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Joined In Life and Death: The first recorded gay couple

Illustration from photograph ©1999 Greg Reeder

Four millennia before the Californian Supreme Court overturned its ban on same-sex marriage and Ellen DeGeneres wed her girlfriend Portia de Rossi, two manicurists of Ancient Egypt won social acceptance for their homosexual relationship.

Since the Tomb of Niankhkhnum and Khnumhotep was discovered in 1964 in the Necropolis of Saqqara at Memphis on the West bank of the Nile, debate has raged as to what relationship they shared as it is extremely rare to find two men of equal status buried together.

The key to this mystery lies in the Wall paintings covering the inside of the tomb,
which show the two men repeatedly pictured together, sometimes holding hands, sometimes with their arms around each other. In two of these murals they are shown with noses touching, the most intimate embrace permitted in Egyptian art at the time.

Although the tomb has been studied, very little has been written about it. A fact Egyptologist Greg Reeder, a contributing editor to the Egyptology Journal KMT, is planning on changing.

Speaking to The Sunday Times, Mr Reeder said Niankhkhnum and Khnumhotep adopt poses which are strikingly similar to male-female married couples on other tombs of that era. “Same-sex desire must be considered as a probable explanation,” he said, though he admits it is impossible to be sure. “We can only say for certain that the carvings show a profound intimacy between the two men, and the people who built the tomb were possibly unsure how to portray this.”
Opponents say that Niankhkhnum and Khnumhotep could have been twins, conjoined twins or blood relatives, such as brothers, because of the similarities between the two names.

“The danger is that people want to find positive (homosexual) images in the past and it is very hard for modern European eyes to resist seeing the images as homoerotic,” Richard Parkinson, assistant keeper in the department of Ancient Egypt and Sudan at the British Museum, said to The Sunday Times. “I doubt myself that this is one of them, simply because we have no other evidence of male-male relationships being commemorated.”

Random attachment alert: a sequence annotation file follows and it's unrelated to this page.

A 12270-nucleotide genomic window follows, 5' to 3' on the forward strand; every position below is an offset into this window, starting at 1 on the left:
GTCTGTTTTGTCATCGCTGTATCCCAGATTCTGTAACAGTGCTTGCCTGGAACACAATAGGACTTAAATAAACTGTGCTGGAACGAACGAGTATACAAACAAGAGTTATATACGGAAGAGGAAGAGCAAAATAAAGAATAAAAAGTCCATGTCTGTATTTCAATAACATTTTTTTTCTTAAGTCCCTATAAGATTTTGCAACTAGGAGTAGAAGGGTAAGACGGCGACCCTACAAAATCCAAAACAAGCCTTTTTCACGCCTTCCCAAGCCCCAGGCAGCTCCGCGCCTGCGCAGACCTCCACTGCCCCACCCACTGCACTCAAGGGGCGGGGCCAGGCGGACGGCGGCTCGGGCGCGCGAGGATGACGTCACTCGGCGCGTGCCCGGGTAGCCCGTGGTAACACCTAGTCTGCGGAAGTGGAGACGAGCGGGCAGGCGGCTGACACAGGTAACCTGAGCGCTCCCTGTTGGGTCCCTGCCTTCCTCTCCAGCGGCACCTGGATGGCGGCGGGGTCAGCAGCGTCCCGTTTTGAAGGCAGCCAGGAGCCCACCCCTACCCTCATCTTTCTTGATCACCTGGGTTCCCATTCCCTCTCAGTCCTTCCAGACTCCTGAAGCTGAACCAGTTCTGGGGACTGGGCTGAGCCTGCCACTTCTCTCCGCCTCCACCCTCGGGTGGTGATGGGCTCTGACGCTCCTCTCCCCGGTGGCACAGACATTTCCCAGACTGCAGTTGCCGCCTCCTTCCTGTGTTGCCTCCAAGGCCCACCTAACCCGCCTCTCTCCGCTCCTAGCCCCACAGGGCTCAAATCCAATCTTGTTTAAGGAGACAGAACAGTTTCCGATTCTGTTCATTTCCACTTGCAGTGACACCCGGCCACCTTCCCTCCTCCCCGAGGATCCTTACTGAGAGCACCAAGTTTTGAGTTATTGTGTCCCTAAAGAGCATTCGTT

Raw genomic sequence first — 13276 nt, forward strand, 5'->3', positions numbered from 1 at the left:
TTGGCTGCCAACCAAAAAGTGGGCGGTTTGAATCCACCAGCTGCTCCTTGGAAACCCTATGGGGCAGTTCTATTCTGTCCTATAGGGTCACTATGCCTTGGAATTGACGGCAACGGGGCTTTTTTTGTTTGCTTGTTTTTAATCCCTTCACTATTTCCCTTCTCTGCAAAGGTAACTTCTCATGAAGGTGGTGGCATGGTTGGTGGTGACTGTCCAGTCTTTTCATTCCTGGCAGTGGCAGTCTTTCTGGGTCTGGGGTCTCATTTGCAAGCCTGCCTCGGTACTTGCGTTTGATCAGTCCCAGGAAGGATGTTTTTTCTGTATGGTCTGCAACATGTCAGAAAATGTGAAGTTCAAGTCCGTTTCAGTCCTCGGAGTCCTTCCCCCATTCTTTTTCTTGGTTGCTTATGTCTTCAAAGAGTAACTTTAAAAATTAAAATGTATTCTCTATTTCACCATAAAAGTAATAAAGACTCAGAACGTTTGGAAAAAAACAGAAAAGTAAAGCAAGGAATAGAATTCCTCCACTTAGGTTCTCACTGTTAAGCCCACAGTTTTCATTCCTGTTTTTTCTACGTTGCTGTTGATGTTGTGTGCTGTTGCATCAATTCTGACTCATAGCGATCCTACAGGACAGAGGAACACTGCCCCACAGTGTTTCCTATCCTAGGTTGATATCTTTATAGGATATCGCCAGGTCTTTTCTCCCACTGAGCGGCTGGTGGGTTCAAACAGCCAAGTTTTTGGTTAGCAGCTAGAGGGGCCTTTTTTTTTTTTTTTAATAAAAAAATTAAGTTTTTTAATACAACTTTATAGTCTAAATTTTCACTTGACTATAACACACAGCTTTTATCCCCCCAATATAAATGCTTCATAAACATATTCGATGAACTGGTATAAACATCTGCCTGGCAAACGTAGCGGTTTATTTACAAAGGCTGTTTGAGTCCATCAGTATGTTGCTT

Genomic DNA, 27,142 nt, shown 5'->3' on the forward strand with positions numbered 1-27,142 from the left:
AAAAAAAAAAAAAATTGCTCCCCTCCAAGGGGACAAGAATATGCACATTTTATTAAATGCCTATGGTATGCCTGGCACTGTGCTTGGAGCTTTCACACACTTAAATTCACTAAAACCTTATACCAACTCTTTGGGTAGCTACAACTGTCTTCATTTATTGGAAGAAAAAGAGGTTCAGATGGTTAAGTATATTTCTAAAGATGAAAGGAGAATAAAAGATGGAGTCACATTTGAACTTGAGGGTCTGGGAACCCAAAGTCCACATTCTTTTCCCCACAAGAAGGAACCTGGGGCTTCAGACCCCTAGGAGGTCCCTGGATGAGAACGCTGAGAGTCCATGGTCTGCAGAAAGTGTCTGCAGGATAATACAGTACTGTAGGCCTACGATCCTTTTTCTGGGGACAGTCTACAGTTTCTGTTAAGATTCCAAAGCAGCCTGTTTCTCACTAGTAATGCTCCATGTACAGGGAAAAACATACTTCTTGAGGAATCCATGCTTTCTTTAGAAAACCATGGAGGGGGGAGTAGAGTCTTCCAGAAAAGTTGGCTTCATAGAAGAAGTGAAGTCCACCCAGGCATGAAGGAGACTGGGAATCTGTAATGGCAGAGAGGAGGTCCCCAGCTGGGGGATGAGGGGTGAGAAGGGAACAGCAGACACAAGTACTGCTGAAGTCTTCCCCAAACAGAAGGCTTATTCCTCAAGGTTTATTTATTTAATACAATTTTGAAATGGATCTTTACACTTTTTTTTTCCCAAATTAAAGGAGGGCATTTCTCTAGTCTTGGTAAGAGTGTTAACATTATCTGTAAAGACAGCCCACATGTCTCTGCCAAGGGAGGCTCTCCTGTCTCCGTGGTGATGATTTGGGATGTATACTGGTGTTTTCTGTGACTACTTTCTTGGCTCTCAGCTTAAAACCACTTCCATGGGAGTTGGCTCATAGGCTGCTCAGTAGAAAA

Niankhkhnum means “joined in life” and Khnumhotep means “joined to the blessed state of the dead”. Together the names can be translated as “joined in life and joined in death” and although it was not unheard of for Egyptians to change their names later in life, the two men also share the same title, “Overseer of Manuscripts to the Pharaoh”. As such they were responsible for the Pharaoh’s hands and among the privileged few allowed to touch the ruler.

Even though Niankhkhnum was known to be married, the hieroglyphs that tell their stories still fail to mention their relationship. In a scene where the two men share a final banquet before their journey into the afterlife, Niankhkhnum’s wife has been plastered over and Khnumhotep’s spouse fails to make an appearance at all.

Mr Reeder said that in this banquet scene, Khnumhotep occupies the place normally associated with wives and that hints of homosexual relationships, commonplace in ancient Greece and Rome, have been found in Egyptian Papyruses.

“Same-sex desire existed just behind the ideal façade constructed by the ancients” he stated at a speech in Dallas in 1998, noting that it is often difficult to find the right words to talk about sexuality in ancient times “…Gay’ is too loaded. ‘Homosexual is too modern, so you have to speak in terms of their relationship to one another” He said.

Although their ancient ancestors were known for their sexual customs, which included incest to keep the royal blood pure, current Egyptian laws that ban any homosexual activity, have made it impossible for gay tourist operators to target the site.

Thomas Dowson, an independent scholar formerly at Manchester University, told The Sunday Times: “I have absolutely no problem if we have evidence of same-sex unions in the past that is used to challenge the homophobia of our society today, though that doesn’t mean we play fast and loose with the data.”

The tomb was restored by German Archeologists in the late 1970’s, opened to the public in 1990 and ever since has attracted a lot of gay tourists.

“I think it is beautiful, but if it became too big, I wouldn’t be surprised if the Egyptian authorities closed it down,” Dowson said.

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